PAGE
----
Legal personality is not just limited to businesses, it also extends to the position of a person. A president or a deputy officer are legal positions given to people. This means that irrespective of who holds such a position, the duties to be carried out will be the same. Hence, a person holding a position may be sued for the actions done by them while being in the course of such a position. Further, the concept of corporate personality is also created by the law. A corporate personality has more rights and duties when compared to other legal persons. 

The legal status of an unborn child

As already mentioned, an individual is considered a natural person from the time of his birth till his death. Such a natural person is capable of bearing rights and duties, thus he has a legal personality. Generally, a natural person before birth and after death does not have a legal personality. So, for a natural person to have rights and duties, he must be alive. However, the law faces an issue when it comes to the case of an unborn child. The subjects such as medicine and theology establish that an unborn child is a living entity.  

As per legal fiction, a child in its mother’s womb is considered as already born. When he is born alive, he will attain legal status. In usual terms, the law only gives attention to living natural persons but in the case of an infant ventre sa mere (a child in its mother’s womb), the law makes an exception. A child in its mother’s womb is capable of acquiring certain rights and inheriting property, but it all depends on whether the child is born alive or not. An unborn child is considered a person during partition. Damages can also be claimed by such an unborn child for the injury sustained while in its mother’s womb.

Indian laws dealing with an unborn child

Indian Penal Code, 1860 

Section 315 – This section of the IPC states that inflicting prenatal injury on a child possessing the capability of being born and where such injury affects it from being born amounts to an offence of child destruction.

Criminal Procedure Code, 1973 

Section 416 – This section of the CrPC states that in case any woman who is sentenced to death is found to be pregnant, an order to postpone the execution must be passed by the High Court, or if it deems it fit, the execution can be reduced to life imprisonment.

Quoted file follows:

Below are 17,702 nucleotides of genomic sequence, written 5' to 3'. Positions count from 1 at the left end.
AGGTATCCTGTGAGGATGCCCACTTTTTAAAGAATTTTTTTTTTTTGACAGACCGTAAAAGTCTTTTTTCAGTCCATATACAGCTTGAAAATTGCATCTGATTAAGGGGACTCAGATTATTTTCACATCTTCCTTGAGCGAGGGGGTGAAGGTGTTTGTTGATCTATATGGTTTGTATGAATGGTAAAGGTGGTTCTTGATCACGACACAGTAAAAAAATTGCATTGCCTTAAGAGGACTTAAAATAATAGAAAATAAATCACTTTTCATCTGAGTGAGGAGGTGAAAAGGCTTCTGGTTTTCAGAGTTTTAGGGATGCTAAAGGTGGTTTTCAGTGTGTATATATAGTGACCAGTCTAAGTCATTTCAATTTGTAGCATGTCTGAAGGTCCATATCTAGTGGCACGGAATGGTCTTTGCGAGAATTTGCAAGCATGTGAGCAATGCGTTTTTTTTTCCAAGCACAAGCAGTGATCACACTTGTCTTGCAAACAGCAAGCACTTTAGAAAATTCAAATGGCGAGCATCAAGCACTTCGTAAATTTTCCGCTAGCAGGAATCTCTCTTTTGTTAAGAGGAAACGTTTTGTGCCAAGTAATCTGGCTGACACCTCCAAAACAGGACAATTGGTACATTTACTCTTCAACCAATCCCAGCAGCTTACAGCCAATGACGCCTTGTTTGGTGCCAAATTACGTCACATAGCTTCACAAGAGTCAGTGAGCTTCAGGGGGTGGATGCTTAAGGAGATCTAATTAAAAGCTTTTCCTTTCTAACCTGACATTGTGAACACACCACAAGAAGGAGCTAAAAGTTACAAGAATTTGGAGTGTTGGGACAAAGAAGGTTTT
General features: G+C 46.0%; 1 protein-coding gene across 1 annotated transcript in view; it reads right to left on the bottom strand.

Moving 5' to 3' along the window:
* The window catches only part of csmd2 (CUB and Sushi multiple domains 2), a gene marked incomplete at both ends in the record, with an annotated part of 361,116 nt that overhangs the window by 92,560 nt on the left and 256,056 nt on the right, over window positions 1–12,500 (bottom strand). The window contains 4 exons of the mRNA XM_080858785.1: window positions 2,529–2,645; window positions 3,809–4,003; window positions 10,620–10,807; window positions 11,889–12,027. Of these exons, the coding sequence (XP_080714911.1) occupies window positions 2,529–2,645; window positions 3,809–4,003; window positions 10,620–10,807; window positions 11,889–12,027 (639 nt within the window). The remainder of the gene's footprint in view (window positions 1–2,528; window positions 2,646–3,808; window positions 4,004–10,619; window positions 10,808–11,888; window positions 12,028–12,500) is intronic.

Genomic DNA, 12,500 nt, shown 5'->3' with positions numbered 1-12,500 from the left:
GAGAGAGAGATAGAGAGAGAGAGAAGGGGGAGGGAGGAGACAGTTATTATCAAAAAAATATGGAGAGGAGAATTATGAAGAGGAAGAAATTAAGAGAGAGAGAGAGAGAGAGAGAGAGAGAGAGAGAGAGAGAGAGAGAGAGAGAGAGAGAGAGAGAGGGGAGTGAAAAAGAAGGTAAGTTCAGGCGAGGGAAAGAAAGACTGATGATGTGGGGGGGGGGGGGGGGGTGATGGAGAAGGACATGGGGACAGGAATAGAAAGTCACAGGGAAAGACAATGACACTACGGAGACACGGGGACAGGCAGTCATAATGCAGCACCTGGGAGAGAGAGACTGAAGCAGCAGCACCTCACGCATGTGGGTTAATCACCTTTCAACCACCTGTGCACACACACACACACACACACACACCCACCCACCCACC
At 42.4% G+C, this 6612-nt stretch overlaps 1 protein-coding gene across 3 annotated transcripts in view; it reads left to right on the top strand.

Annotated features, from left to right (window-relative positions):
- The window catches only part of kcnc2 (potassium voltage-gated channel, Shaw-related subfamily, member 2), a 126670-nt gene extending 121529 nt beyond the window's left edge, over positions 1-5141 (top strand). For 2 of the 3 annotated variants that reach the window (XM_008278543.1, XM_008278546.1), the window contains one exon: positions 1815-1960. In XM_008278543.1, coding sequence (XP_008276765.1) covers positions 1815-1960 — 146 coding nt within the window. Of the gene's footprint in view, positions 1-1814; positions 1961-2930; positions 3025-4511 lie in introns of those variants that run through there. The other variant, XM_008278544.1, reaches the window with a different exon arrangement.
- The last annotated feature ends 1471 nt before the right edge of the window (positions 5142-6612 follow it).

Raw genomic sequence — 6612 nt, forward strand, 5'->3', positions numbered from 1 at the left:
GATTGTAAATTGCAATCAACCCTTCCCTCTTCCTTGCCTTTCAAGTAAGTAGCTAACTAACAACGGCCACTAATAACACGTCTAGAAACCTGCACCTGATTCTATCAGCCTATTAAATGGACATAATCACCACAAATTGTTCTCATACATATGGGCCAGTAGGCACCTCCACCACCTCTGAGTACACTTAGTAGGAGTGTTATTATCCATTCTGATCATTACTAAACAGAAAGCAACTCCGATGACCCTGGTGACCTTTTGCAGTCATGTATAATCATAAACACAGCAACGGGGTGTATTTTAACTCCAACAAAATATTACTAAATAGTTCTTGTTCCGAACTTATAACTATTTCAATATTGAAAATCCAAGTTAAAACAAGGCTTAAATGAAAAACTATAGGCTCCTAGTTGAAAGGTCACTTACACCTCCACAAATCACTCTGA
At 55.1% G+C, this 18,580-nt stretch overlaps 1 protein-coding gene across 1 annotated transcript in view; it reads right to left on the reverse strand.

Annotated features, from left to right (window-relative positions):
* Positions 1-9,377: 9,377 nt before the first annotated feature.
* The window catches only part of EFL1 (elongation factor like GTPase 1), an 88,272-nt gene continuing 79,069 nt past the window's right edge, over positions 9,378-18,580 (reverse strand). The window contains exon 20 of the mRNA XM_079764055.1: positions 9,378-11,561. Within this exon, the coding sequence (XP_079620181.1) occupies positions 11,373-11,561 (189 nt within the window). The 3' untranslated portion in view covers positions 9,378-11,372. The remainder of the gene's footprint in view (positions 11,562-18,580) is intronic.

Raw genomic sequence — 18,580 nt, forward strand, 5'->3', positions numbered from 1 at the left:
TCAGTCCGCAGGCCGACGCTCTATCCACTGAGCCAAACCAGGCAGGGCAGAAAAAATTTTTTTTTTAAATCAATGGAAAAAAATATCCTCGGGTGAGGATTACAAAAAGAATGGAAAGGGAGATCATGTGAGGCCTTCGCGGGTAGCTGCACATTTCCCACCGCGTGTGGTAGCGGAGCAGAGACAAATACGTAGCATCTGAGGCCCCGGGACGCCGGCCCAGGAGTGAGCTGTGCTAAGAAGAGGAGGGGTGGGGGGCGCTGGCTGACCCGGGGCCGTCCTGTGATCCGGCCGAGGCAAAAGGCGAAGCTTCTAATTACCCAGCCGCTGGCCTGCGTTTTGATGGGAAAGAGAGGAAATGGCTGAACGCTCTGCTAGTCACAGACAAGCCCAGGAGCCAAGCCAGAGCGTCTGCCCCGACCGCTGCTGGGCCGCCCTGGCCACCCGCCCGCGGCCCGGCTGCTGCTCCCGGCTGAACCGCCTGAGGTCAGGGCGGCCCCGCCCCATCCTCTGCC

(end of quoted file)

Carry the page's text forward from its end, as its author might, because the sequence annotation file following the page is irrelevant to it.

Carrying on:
Transfer of Property Act, 1882 

Section 13 – This section of the said Act states that a property can be transferred for the benefit of an unborn person through the means of trust.

The Indian Succession Act, 1925 

Section 114 – This section provides for the creation of prior interest before the unborn child is made the owner of the corporeal or incorporeal property. However, no property will be deemed to be vested in the unborn child until he is born alive as per the Act

Under Hindu Law, an unborn child is deemed to be a living person for certain purposes. The rights of an unborn child that is in the womb of its mother are dealt with by Section 20 of the Hindu Succession Act, 1956. As per Mitakshara Law, in a Hindu Undivided Family, an unborn child will have an interest in coparcenary property. Under Mohammedan Law a gift in the name of a person who does not exist is void. 

The legal status of environmental resources

Section 2(a) of the Environment (Protection) Act, 1986 states that the term ‘environment’ covers air, water, and land. It also extends to the relationship among and between water, air, land, human beings, flora, fauna and micro-organisms, and property. This definition gives us an idea of how wide the concept of the environment is. Human beings are just a part of the environment. Now, when only human beings have so many rights and privileges, then it is obvious that the environment and its resources must also have certain rights and privileges for protection. There are various Indian laws that provide protection to the environment. Indian Judiciary has played an active role in establishing certain doctrines and principles for safeguarding the environment. Let us understand the legal status of the environment and its resources through the following case laws, principles and doctrines.

Union Carbide Corporation v Union Of India (Bhopal Gas Tragedy Case)

The Supreme Court, in this case, held that an enterprise that carries out any inherently dangerous or hazardous activity and such activity or it’s happening, in the form of a mishap such as the escape of poisonous gas, causes any kind of harm to any person, then the enterprise will be strictly compelled to repay such individuals who are harmed by the accident. Such escapes or risks are not excusable and no exemption will be given. As a result, the Supreme Court established the ‘Doctrine of Absolute Liability’ through this case, where the party at fault will be awarded no exemption at any cost.

Indian Council for Enviro-Legal Action v Union of India (Bicchri Case)